Investing in your twenties is a great start for better financial security in the future. As a young student or an income earner with a long career ahead, you can afford to make some mistakes. Young investors should, however, learn from their mistakes. There are also certain slip-ups that can be avoided easily with some vigilance.
If you are a budding investor in your twenties, here is a list of the most important factors to include in your overall strategy so you make avoid making obvious mistakes:
Invest in What You Know, After Doing Research
As financial advisors say time and time again, invest only in assets that you can actually understand. Or as Warren Buffet calls it, invest within your “circle of competence.” You don’t have to be an expert on the subject—which you won’t be in your twenties—but you should be able to understand the sector.
Knowledge is crucial, so conduct background research on the companies and assets that you invest in. If you don’t know where you put your money, then you are vulnerable not only to extreme loss but also to fraud. Investing is not gambling. Don’t plan on winging it through the stock market or real estate. Start off with an informed strategy to rake in the profits later.
Be Aware of the Dangers Lurking in Up and Coming Sectors
Investing is often considered to be a profession where people look ahead. Most investors put their money on ideas that may bear lucrative fruits in the future. When such a mindset is prevalent in the market, it can be tempting for young investors to rush ahead and bet everything on “hip” sectors.
For example, consider cannabis. The decriminalization of this once illicit drug has taken over the news cycle. It’s legal to recreationally use cannabis in at least two states, and more states have bills tabled to decriminalize weed for good. These political developments have resulted in marijuana stocks skyrocketing in price. Doesn’t it all mean that cannabis is a great investment?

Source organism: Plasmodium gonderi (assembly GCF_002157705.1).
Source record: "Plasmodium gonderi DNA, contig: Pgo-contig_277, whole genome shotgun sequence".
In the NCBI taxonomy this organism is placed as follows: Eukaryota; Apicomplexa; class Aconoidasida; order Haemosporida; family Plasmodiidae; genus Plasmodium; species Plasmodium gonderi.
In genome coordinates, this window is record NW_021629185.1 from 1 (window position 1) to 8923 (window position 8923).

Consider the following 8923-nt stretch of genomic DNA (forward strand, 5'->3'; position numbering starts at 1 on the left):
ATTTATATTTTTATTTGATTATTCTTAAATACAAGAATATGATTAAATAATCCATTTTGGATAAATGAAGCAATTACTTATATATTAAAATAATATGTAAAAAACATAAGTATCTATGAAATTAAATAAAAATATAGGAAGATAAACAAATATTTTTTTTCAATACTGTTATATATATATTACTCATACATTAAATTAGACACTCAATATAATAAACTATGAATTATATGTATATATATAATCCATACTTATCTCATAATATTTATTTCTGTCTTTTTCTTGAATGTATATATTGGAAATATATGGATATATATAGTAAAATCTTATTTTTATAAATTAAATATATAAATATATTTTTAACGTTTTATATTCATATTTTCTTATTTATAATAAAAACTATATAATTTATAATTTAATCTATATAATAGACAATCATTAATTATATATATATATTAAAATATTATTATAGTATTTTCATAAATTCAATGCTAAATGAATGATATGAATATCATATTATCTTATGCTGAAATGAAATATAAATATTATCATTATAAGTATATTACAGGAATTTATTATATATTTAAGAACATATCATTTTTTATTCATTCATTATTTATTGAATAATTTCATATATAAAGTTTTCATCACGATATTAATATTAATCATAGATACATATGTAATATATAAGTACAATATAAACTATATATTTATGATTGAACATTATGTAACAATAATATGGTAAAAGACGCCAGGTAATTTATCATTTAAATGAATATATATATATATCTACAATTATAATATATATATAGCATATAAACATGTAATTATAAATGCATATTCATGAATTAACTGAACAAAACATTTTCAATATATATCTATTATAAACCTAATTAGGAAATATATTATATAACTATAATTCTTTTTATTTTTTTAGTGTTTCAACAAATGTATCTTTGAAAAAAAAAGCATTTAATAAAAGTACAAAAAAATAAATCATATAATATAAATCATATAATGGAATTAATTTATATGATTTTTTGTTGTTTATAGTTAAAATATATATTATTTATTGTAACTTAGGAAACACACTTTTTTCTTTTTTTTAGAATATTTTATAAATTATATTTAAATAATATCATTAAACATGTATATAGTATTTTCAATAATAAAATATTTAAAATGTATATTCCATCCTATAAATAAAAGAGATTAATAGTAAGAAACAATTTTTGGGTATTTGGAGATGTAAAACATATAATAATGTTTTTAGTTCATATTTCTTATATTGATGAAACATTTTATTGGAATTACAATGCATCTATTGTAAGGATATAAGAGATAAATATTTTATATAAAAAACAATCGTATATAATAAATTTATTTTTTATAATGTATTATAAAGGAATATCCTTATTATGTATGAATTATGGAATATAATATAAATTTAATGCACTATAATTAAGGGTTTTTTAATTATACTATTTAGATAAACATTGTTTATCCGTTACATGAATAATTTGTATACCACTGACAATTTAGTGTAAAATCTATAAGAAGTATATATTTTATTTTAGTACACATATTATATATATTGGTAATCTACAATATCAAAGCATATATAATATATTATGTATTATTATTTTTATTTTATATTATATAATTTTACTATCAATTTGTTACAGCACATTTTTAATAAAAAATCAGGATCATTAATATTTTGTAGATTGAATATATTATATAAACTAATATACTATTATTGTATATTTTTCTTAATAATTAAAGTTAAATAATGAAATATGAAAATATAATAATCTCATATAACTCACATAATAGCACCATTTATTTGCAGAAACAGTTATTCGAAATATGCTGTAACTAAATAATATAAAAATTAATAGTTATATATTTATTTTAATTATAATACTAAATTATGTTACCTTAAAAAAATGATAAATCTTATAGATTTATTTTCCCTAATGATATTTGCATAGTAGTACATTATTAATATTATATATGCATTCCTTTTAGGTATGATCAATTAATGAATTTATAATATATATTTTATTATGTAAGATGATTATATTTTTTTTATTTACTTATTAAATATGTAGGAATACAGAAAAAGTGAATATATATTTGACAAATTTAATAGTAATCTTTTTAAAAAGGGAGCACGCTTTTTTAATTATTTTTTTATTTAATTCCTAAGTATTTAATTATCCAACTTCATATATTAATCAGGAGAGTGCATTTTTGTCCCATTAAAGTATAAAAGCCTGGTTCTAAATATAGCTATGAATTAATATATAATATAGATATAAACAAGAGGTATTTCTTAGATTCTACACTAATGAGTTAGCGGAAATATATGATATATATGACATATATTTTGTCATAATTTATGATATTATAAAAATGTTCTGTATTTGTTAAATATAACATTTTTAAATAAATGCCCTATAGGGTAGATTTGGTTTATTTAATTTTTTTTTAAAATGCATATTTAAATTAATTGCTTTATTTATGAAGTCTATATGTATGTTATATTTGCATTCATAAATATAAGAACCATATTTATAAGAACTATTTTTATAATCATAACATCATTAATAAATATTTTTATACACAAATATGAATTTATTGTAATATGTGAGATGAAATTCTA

Not exactly. If you follow the news carefully, you would know that weed will not be legal anytime soon thanks to Jeff Sessions. Those sky-high marijuana stocks could be worthless in the immediate future if the Attorney General enforces federal law on states that have legalized marijuana.
That’s just one of the examples where a sector may seem promising, but only superficially. Therefore, be cautious when investing in sectors that seem to be on the rise. Careful scrutiny may present a different picture.
Don’t Buy Stocks in a Company Just Because You Think the CEO is Cool
Young investors should be extra careful before spending money on an asset or stock. That is to say, new investors absolutely must do their research instead of taking the news or a company at face value. It’s not uncommon to see young people investing in companies just because they think the CEO is cool.
When you buy stock from a company, you are investing in the company, not its boss. Don’t buy stock or bonds from companies with celebrity CEOs just because. Assess the value of the investment without letting your emotions get in the way.
Don’t be Obsessed with Diversification
Diversification is a common mantra heard around investment advice circles. Yes, you should diversify your portfolio. However, diversification is not a major priority when your investment portfolio is small.
Twenty-somethings should focus on balancing high-risk and low-risk investments rather than obsessingabout branching out into different sectors. You should have savings accounts and certificates of deposit in your portfolio in addition to riskier stock, for example. Diversifying for the sake of diversification may work against you in the end.
Young investors are highly likely to take on more risk than older, more experienced investors. It’s not necessarily a bad thing, as long as you know what you are doing. Pay attention to the above suggestions and stop yourself before you make a perfectly avoidable mistake.